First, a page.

Negotiate Favorable Outcome
“Both of these issues were resolved in labs’ favor, but it required considerable effort for labs to appeal, to document, and to negotiate a favorable resolution,” he stated. “One problem with the RAC audit program is that the auditors are paid on a contingency fee basis. The CERT, ZPICs, and MICs auditors are not paid in this manner.”
Young has several recommendations. “First, labs need to prepare in advance for Medicare audits conducted by private contractors by putting programs in place to protect themselves,” he advised. “Every laboratory should have a strategy for how to respond when a demand letter or a request for records arrives from a federal auditor.
“Second, be aware that the request for records may not reveal the specific target of the audit,” commented Young. “If an auditor sends a demand letter to your lab, however, that letter will spell out precisely what you need to do if you review the information carefully.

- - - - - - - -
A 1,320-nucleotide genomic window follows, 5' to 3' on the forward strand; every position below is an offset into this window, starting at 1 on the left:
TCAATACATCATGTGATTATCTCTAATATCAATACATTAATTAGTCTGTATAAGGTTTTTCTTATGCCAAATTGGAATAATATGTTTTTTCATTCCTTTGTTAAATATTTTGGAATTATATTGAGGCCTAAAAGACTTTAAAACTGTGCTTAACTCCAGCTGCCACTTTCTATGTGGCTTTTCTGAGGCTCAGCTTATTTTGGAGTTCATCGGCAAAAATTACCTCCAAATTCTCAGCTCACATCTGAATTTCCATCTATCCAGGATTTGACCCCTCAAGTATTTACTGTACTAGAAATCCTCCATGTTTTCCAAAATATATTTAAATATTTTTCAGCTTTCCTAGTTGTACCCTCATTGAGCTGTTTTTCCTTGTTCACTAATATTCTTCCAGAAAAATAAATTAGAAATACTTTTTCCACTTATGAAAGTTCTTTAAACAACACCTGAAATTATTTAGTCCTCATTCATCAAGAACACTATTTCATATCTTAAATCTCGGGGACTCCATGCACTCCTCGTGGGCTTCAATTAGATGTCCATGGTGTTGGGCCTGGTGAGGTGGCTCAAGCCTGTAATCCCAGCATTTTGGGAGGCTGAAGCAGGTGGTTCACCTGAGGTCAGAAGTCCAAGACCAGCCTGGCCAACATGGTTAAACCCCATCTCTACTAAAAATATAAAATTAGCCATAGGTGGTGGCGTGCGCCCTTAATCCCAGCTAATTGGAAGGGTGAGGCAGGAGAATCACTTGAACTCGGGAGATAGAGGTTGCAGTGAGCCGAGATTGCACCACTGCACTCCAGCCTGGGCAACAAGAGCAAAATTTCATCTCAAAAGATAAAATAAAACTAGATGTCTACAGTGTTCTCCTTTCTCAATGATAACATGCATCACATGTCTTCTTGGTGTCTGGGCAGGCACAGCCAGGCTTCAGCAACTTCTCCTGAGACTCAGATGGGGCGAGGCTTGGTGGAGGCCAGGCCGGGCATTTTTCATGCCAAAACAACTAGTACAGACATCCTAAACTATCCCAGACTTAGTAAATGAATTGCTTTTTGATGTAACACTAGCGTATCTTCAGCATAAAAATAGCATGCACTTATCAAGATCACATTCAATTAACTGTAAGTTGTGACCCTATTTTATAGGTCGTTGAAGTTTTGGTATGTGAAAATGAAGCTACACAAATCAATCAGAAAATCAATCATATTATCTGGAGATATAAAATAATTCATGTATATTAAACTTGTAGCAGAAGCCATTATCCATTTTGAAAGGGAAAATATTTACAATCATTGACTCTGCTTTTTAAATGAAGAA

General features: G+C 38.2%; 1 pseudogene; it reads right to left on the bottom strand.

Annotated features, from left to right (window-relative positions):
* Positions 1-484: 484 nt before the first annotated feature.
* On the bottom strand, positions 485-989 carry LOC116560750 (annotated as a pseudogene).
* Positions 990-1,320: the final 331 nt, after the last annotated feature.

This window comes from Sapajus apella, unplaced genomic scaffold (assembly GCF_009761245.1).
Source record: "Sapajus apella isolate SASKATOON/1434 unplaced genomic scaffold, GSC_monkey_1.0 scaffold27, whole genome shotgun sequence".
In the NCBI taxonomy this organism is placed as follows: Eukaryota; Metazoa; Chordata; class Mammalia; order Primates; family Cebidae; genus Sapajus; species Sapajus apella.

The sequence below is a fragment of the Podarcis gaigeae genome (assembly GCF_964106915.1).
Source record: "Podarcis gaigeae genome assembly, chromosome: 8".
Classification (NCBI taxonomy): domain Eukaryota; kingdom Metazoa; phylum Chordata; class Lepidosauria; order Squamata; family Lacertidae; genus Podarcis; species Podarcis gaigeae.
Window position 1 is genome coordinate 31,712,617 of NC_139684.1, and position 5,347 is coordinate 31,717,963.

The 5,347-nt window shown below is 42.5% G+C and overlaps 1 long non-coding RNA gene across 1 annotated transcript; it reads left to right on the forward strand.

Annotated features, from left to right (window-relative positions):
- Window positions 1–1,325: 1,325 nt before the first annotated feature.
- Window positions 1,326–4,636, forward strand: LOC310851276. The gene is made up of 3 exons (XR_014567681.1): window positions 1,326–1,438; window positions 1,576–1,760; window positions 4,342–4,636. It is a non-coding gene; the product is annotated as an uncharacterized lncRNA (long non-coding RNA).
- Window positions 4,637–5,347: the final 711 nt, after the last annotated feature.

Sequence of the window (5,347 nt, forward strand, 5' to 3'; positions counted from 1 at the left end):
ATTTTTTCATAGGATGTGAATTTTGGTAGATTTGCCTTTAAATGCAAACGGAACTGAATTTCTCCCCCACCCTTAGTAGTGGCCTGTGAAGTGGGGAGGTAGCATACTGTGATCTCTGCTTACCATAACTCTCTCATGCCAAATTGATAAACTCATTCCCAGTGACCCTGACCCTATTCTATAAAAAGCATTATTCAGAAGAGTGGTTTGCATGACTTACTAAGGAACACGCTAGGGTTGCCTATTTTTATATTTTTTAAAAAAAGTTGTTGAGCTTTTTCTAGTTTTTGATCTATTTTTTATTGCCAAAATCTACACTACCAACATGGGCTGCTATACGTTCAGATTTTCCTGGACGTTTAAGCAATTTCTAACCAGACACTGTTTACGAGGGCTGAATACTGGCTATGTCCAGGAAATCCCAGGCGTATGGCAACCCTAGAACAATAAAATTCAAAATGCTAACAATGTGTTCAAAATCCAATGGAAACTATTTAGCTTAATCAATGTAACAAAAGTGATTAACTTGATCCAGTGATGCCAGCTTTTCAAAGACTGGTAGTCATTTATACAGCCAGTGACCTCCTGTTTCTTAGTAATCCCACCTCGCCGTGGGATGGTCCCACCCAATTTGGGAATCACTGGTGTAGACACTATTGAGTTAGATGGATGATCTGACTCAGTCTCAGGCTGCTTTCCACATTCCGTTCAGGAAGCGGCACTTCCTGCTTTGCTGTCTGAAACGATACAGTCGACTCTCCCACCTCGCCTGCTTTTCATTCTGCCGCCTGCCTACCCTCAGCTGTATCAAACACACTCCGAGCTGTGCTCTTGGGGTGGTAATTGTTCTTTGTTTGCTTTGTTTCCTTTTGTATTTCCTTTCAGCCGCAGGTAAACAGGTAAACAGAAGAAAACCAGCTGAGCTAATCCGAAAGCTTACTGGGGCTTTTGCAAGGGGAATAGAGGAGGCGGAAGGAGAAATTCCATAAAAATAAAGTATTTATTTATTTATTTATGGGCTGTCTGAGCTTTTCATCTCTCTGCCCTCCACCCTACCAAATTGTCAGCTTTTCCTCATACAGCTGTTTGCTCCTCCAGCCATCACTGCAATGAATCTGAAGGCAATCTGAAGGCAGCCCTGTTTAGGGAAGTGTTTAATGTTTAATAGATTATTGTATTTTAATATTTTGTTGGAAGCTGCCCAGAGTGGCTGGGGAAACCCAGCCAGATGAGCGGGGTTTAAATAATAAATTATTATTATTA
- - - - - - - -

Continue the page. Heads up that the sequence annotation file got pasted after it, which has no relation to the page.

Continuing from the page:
“Third, it is most important to recognize that any request for records or a demand letter could turn out to be a big problem for the lab,” Young continued. “For this reason, labs should not let any request for records or a demand letter go by without careful examination. And, it would be best to get professional advice in such situations.
“My fourth point is this: even if you think it’s not worth the trouble to appeal it, don’t just make a repayment and hope that it’s over. That could be a grave error,” he added. “Labs need to ask: ‘Would I have some additional liability if I just refund the money?’”